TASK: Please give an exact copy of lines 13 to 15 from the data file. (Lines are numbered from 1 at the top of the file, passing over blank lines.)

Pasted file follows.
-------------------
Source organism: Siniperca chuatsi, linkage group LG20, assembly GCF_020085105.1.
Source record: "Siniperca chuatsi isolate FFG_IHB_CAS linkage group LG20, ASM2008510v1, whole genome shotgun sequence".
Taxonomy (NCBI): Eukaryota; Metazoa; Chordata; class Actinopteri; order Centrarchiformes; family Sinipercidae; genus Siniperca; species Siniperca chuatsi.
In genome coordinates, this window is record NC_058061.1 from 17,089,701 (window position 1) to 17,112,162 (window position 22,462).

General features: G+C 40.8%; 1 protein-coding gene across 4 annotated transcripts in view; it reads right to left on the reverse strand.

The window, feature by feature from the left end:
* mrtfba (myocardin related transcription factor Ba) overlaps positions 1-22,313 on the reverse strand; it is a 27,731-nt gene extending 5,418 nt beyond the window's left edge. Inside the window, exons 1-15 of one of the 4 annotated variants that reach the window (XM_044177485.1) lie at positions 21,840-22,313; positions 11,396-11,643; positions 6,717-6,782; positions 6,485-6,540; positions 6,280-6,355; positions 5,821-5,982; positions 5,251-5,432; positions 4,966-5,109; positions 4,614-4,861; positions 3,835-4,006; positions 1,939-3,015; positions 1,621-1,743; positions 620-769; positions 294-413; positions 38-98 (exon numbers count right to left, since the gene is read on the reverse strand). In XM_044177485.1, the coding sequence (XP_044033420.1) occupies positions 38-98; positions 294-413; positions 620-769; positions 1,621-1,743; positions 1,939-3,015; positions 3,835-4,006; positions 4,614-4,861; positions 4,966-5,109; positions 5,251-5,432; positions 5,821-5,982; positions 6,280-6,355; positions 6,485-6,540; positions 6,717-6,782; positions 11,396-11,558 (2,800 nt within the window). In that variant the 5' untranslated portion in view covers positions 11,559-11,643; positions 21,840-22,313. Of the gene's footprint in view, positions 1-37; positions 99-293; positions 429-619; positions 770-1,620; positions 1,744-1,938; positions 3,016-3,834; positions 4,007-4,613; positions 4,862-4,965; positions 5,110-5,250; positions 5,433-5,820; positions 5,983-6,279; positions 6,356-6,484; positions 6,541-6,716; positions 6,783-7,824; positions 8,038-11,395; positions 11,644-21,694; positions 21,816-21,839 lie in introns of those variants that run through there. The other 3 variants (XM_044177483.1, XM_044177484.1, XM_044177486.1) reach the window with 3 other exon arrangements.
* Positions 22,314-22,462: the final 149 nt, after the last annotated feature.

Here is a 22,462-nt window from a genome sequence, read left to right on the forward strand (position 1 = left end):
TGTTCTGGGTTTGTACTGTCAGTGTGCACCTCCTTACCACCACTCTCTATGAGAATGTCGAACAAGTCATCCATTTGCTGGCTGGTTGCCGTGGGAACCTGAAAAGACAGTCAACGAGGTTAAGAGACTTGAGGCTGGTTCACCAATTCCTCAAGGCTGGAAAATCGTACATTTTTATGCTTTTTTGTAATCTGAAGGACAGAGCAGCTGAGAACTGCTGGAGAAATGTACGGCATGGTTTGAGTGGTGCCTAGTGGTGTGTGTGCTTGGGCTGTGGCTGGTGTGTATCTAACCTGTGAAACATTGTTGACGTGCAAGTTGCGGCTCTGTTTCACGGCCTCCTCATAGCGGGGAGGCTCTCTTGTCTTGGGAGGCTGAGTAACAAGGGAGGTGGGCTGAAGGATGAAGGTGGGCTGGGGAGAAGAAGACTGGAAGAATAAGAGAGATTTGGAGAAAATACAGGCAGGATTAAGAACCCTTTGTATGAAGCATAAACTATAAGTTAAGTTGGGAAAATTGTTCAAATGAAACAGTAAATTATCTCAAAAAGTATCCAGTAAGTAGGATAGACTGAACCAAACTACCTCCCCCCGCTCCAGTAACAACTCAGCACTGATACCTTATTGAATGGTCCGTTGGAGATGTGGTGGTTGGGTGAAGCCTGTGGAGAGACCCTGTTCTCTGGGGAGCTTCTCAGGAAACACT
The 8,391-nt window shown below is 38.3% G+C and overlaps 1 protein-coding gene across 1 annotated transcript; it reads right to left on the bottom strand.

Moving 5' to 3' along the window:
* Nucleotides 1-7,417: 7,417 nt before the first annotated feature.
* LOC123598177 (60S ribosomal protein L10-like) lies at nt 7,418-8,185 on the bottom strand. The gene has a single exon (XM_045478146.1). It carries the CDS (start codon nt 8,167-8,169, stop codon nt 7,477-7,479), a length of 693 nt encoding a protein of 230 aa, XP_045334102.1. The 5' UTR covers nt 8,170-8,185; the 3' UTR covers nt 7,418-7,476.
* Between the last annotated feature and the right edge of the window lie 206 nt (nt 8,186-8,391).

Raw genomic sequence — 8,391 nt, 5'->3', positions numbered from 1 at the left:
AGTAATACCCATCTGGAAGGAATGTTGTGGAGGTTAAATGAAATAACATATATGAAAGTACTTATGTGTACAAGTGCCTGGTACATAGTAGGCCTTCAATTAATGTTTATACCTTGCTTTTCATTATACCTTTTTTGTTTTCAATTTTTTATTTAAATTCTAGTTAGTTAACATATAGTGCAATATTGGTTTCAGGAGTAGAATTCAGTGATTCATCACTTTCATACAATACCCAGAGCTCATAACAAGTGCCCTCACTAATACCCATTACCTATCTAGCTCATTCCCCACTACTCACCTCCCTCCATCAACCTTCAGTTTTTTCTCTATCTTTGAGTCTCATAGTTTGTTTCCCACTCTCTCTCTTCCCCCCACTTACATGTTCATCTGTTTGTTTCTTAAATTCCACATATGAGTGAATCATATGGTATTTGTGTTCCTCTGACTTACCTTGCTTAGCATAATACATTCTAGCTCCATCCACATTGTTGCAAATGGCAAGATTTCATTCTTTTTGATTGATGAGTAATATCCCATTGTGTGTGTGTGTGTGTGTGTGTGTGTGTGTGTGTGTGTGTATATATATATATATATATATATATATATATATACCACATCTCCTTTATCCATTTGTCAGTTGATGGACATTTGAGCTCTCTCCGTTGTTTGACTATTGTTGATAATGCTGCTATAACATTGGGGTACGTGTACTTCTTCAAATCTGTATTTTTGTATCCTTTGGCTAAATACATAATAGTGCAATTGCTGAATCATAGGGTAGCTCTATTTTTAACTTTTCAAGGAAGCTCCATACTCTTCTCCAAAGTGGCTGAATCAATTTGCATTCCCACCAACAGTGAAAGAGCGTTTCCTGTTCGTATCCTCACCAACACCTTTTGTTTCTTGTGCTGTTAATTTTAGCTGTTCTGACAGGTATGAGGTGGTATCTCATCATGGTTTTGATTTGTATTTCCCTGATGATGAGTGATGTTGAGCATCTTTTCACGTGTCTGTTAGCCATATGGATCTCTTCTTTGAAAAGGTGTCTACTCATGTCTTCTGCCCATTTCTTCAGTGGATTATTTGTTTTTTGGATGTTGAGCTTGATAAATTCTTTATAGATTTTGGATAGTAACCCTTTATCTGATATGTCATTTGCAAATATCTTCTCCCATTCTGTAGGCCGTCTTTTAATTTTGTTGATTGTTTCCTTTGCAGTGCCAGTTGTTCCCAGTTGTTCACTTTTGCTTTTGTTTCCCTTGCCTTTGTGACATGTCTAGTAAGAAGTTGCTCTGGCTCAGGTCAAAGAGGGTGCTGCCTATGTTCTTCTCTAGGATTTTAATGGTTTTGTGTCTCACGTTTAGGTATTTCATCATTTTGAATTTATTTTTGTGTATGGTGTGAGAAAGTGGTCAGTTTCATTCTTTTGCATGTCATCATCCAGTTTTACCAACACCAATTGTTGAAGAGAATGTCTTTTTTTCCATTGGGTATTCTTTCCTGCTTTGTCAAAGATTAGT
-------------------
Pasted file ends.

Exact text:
* Nucleotides 1-7,417: 7,417 nt before the first annotated feature.
* LOC123598177 (60S ribosomal protein L10-like) lies at nt 7,418-8,185 on the bottom strand. The gene has a single exon (XM_045478146.1). It carries the CDS (start codon nt 8,167-8,169, stop codon nt 7,477-7,479), a length of 693 nt encoding a protein of 230 aa, XP_045334102.1. The 5' UTR covers nt 8,170-8,185; the 3' UTR covers nt 7,418-7,476.
* Between the last annotated feature and the right edge of the window lie 206 nt (nt 8,186-8,391).